Constitution of liquid droplets inside cells could be associated with neurodegenerative disease ALS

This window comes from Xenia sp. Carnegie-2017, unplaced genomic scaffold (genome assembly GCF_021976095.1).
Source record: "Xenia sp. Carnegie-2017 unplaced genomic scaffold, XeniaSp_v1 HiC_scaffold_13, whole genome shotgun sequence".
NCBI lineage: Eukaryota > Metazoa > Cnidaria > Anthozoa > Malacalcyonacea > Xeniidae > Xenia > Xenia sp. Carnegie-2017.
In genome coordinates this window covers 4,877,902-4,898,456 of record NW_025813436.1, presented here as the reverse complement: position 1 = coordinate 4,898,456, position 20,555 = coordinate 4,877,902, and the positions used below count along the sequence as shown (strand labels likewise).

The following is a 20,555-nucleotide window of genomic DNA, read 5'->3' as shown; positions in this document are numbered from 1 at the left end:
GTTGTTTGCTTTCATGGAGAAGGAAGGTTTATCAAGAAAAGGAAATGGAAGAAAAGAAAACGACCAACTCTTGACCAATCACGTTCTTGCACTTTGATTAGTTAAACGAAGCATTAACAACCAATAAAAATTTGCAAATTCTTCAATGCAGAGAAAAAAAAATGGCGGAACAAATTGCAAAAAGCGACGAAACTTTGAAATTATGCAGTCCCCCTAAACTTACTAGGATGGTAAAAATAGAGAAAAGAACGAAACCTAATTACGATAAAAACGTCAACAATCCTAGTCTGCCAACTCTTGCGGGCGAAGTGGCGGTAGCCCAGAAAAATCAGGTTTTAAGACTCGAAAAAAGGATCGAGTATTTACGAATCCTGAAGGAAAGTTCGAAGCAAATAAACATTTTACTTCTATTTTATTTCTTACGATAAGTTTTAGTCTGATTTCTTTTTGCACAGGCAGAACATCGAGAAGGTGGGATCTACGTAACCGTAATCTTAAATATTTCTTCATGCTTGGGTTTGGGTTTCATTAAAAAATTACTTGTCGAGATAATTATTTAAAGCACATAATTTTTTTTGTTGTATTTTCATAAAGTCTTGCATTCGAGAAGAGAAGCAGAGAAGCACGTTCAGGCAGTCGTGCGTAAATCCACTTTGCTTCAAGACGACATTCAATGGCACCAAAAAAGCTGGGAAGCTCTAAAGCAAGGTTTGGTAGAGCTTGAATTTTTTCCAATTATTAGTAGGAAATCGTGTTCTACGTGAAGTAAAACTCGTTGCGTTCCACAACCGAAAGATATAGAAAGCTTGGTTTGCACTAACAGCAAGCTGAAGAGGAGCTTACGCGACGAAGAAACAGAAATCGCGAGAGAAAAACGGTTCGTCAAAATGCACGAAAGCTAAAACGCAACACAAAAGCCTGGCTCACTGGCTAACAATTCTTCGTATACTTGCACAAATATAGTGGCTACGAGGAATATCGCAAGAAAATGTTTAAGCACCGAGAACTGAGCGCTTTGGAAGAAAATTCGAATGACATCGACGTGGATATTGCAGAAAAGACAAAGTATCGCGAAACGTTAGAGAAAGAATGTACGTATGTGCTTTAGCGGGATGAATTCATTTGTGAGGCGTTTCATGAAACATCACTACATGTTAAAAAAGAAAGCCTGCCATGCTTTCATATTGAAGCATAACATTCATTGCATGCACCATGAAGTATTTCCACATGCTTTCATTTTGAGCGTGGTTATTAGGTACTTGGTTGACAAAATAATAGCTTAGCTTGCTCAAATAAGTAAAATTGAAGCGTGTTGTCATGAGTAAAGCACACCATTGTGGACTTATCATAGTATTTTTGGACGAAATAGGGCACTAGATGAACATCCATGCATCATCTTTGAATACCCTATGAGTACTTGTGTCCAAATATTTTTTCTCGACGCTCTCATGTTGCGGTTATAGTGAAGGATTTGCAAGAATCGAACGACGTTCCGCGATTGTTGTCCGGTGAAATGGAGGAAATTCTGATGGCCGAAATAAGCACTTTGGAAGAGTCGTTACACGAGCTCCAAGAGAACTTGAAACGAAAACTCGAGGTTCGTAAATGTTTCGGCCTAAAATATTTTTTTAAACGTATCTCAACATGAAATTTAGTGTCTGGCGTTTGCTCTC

Add droplets of one liquid into another and you expect them to mix. But these rules of mixology don’t apply inside human cells. The fluid inside cells, known as cytoplasm, is full of tiny liquid droplets like these. They’re membrane-less organelles (MLOs), packed with proteins and RNA molecules, which play a vital role in organising and carrying out the complex biochemical processes of life. But until now, it’s been as mystery as to why MLOs stay as separate small structures, rather than combining together to form bigger droplets or simply dissolving. Researchers have discovered that the presence of certain ‘sticky’ proteins and RNAs in the droplets gives them a gel-like consistency, making them more likely to stay solo. One of these sticky molecules is associated with the neurodegenerative condition amyotrophic lateral sclerosis (ALS), providing an intriguing clue as to what might be going wrong inside cells as the disease develops.
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